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​In Vietnamese volcanic caves, scientists find ancient human fossils

​In Vietnamese volcanic caves, scientists find ancient human fossils

Wednesday, September 19, 2018, 16:31 GMT+7

Archeologists announced on Tuesday that they had discovered ancient human fossils and objects in volcanic caves in Vietnam’s Central Highlands, marking what was described as a watershed in rewriting the narrative of early human life in the Southeast Asian country.

Three complete skeletons of two adults and one child roughly aged four were uncovered in the ground of a 25-kilometer-long cave formed by volcanic processes in Krong No District of Dak Nong Province, according to a conference report by La The Phuc, head of a long-term cave research project and member of the Vietnam Academy of Science and Technology.

The remains have not been dated but they are believed to belong to a human species of prehistory.

Thousands of mollusc shells and a large number of stone items, potteries and copper arrows buried under two meters deep were also found at some other local volcanic caves.

Objects collected at volcanic caves in Vietnam’s Dak Nong Province are displayed. Photo: Tuoi Tre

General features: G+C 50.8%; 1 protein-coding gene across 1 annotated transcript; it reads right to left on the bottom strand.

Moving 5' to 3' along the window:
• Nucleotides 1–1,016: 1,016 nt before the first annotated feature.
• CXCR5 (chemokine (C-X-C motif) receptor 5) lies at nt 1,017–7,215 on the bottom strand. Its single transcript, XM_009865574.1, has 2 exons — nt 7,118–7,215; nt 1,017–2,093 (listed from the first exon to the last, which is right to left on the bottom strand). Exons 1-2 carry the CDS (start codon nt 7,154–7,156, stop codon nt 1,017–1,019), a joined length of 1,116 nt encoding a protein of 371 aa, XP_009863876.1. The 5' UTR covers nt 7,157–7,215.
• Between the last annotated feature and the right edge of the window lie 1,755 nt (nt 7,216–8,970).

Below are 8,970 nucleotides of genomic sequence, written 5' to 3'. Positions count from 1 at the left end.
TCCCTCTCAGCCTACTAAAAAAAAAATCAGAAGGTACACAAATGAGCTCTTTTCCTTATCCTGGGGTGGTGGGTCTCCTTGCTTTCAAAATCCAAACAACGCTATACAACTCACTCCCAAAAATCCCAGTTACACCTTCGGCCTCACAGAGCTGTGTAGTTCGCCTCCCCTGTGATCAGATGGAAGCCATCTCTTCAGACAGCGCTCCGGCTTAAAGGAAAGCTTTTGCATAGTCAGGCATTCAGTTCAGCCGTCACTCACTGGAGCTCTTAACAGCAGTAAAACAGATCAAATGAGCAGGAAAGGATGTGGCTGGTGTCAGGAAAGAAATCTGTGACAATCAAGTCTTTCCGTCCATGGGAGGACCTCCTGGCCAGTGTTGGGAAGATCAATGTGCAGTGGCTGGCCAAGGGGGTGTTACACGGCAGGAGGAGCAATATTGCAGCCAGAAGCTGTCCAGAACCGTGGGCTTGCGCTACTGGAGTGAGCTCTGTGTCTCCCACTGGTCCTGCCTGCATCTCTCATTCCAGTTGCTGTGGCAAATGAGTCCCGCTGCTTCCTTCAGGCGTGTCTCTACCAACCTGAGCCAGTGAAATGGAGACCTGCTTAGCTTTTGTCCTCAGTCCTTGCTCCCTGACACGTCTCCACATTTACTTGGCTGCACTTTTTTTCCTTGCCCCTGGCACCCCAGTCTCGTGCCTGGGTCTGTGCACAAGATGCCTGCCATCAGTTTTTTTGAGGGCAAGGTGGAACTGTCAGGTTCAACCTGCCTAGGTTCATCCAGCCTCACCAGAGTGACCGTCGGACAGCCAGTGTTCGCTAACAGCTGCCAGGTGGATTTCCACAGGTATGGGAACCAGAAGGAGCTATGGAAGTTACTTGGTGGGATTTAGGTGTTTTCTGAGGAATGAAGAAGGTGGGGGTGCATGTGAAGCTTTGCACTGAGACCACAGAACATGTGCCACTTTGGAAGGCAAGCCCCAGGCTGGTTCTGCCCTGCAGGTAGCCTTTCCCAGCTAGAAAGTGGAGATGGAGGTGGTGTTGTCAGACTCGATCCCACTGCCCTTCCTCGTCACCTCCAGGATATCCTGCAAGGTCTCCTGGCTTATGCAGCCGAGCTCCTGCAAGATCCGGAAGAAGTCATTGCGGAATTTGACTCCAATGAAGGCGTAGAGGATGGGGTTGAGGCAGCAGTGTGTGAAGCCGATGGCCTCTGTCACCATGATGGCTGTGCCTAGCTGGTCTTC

Objects collected at volcanic caves in Vietnam’s Dak Nong Province are displayed. Photo: Tuoi Tre

The samples were known to be between 4,000 and 7,000 years old, at the middle of the New Stone Age.

Phuc said the caves still preserve traces of cultural life and graves of prehistoric tribes.

It has been unclear whether the human fossils actually come from our species, Homo sapiens, but their recentness suggests that they do.

Many experts hailed the discovery as a breakthrough which yields a significant contribution to the historical study and anthropology in Vietnam.

This is the first time Vietnamese scientists have realized that ancient humans used to inhabit volcanic caves in the Central Highlands – an activity hitherto known to be unique in Vietnam and Southeast Asia, and rare in caves of the same type around the world, Phuc underlined.

Some proposed building an on-site museum illustrating prehistoric human life in order boost local tourism in Dak Nong, a province that has not been put on the tourist map.

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Thai Xuan / Tuoi Tre News


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